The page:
In both studies, a significantly larger number of patients (80%) in the group using nepafenac reported no eye pain the day after the cataract surgery compared with the control group (about 50%).

The results of clinical studies have shown that napafenac has no significant effect on intraocular pressure; however, changes in intraocular pressure may occur after an operation to remove cataracts.

There was no difference in the efficacy and safety of the use of nepafenac in elderly and young patients.

Application of Nepafenac

Pain and inflammation associated with the removal of cataracts.

Contraindications

Hypersensitivity, incl. to other NSAIDs.

Restrictions for use

Children under 10 years of age (safety and efficacy not determined).

pregnancy and lactation

The action category for fetus by FDA is C.

Teratogenic effects. In studies of reproduction in rabbits and rats, when administering napafenac orally at a dose of 10 mg / kg / day, there is no teratogenic effect, despite maternal toxicity. At this dose, the plasma exposure of napafenac and amfenac in animals was higher than plasma exposure in humans (using the recommended dose for conjunctival administration) at about 260 and 2400 times in rats and 80 and 680 times in rabbits, respectively. In rats, maternal toxicity at doses ≥ 10 mg / kg was associated with pathological births, increased postimplantation losses, decreased weight and fetal growth, and decreased fetal survival. It was shown that napafenac passes through the placenta in rats. Adequate and strictly controlled studies in pregnant women have not been conducted. Because reproduction studies in animals do not always predict effects in humans, nepafenac should be used during pregnancy only if the expected effect of therapy exceeds the potential risk to the fetus.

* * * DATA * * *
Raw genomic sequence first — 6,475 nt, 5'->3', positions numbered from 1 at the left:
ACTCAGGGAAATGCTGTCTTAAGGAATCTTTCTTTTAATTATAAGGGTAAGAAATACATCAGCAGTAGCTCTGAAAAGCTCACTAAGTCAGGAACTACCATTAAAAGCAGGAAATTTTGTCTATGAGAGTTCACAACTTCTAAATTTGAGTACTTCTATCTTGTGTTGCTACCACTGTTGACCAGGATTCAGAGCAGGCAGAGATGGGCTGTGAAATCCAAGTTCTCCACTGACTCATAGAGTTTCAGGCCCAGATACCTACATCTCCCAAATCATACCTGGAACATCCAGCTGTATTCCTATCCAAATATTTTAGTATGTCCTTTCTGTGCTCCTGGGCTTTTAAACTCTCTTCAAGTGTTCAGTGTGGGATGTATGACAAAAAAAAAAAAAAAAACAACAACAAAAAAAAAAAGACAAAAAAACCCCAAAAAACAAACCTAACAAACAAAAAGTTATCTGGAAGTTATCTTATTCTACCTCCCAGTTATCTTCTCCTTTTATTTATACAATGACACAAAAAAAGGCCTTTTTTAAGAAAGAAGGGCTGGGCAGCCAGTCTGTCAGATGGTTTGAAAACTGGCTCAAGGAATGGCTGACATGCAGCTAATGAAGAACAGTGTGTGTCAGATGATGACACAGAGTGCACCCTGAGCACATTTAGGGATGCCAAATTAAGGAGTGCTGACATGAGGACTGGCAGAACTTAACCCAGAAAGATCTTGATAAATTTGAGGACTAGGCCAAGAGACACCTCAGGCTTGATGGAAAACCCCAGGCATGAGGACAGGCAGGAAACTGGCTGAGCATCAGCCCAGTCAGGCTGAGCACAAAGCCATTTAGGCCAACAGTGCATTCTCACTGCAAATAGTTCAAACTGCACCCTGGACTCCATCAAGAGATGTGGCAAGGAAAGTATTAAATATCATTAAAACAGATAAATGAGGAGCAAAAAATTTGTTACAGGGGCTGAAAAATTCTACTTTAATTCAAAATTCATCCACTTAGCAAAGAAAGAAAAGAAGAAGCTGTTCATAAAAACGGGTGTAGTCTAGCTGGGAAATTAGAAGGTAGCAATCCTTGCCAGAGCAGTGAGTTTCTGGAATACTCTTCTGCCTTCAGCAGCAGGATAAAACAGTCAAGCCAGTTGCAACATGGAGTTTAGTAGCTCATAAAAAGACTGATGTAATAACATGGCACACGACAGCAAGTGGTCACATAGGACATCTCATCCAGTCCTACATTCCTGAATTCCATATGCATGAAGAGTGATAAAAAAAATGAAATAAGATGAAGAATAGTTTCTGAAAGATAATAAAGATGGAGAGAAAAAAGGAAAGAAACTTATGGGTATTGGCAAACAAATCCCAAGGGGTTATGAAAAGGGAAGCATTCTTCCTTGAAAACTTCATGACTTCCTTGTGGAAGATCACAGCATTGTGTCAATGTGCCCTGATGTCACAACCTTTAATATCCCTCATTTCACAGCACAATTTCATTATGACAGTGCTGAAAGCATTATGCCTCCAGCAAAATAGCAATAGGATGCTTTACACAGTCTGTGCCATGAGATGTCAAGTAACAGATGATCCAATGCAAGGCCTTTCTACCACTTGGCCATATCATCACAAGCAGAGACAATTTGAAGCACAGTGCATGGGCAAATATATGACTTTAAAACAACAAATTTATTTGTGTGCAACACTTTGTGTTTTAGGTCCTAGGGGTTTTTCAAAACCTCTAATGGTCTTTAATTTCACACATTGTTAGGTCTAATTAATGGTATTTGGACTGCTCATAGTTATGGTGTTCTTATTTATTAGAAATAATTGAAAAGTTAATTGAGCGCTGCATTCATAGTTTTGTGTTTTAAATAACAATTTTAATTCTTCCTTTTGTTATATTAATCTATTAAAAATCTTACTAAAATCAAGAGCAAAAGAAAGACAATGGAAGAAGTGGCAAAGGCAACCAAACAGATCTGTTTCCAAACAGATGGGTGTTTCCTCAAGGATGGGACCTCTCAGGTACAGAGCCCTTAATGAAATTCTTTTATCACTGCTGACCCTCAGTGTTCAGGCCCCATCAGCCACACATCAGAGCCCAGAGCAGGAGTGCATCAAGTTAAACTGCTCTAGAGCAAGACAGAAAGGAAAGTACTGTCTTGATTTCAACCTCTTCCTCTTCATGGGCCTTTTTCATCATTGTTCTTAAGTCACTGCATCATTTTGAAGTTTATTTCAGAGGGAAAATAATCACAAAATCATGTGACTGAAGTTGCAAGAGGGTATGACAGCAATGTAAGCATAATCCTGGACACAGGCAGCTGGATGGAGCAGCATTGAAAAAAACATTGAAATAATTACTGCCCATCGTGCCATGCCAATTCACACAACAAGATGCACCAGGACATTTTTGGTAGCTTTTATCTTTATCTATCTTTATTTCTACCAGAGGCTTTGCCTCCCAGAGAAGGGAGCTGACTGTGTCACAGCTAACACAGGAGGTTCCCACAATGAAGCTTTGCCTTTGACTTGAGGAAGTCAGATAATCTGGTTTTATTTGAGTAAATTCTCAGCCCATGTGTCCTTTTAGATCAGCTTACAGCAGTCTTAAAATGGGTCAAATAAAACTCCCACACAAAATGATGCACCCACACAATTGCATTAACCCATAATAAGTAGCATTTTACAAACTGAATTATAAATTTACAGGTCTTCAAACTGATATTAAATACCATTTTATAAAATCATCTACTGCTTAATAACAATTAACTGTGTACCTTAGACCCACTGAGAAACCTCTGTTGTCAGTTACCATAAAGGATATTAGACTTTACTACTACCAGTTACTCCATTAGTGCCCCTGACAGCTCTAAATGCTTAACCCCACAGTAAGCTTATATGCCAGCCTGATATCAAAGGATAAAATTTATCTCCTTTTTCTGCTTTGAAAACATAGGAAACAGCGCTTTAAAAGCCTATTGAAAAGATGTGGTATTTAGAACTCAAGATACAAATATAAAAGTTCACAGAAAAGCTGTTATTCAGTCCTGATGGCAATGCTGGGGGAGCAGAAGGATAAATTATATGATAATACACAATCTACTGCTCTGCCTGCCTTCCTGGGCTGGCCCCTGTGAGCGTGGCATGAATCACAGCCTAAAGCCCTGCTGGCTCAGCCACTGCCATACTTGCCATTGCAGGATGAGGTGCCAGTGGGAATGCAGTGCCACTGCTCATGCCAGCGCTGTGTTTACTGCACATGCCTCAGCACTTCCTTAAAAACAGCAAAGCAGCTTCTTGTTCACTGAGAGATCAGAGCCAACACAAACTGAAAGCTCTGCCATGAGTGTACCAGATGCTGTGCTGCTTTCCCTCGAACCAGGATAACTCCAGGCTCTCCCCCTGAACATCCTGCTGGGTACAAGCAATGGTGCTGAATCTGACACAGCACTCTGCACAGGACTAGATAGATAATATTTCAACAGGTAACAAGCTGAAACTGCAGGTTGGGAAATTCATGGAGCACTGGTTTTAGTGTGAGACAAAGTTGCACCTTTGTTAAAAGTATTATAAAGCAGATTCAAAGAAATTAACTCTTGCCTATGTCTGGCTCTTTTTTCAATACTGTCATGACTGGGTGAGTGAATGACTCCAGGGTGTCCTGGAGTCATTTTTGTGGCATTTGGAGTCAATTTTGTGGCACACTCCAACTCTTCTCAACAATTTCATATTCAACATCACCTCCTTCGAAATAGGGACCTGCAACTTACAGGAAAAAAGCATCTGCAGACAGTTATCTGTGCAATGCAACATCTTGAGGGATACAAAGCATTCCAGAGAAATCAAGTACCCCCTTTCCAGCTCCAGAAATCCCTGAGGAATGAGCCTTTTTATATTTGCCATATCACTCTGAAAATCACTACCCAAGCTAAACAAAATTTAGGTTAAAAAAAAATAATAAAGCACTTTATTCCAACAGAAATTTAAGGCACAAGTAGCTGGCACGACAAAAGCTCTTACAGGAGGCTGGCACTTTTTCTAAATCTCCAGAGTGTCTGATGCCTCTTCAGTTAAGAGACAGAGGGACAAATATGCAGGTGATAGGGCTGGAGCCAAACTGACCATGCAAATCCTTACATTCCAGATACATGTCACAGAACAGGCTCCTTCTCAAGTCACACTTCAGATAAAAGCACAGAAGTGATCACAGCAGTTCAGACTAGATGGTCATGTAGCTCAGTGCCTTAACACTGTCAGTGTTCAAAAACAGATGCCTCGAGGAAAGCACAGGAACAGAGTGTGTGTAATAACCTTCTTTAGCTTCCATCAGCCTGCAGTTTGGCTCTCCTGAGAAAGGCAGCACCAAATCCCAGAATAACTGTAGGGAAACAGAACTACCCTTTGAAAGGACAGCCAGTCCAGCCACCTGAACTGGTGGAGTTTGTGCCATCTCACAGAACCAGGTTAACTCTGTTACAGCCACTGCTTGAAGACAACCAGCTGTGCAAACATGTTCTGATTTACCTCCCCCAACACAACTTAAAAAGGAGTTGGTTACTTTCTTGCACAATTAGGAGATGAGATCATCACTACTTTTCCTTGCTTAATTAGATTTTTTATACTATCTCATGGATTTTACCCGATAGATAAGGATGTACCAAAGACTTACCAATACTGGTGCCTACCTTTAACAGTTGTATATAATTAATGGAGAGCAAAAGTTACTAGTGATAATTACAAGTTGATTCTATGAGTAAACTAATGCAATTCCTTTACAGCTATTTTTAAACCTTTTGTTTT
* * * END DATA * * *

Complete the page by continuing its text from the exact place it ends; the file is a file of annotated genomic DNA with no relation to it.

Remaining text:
Nepafenac is excreted with milk from lactating rats. It is not known whether napafenac is excreted into human breast milk. Since many drugs are excreted in milk in women, caution should be exercised when napafenac in the form of eye drops is used in nursing mothers.

Nonteratogenic effects. Because of the known effect of substances that inhibit the biosynthesis of prostaglandins on the fetal cardiovascular system (closure of the arterial duct), the use of nepafenac at late pregnancy should be avoided.

Side effects

Because clinical studies are conducted under different conditions, the frequency of adverse reactions observed in these studies can not directly reflect the frequency of adverse effects noted in normal practice.

Adverse reactions from the eyes. The most frequent ocular side reactions after cataract surgery (in 5-10% of patients) is clouding of the posterior capsule of the lens, reduced visual acuity, foreign body sensation, increased intraocular pressure and a sticky sensation.

Other (1-5%) - conjunctival edema, corneal edema, dry eyes, crusts on the edges of the eyelids, eye discomfort, eye hyperemia, eye pain, itching, photophobia, lacrimation, vitreous detachment.

Some of these effects may be the result of surgical intervention for cataracts.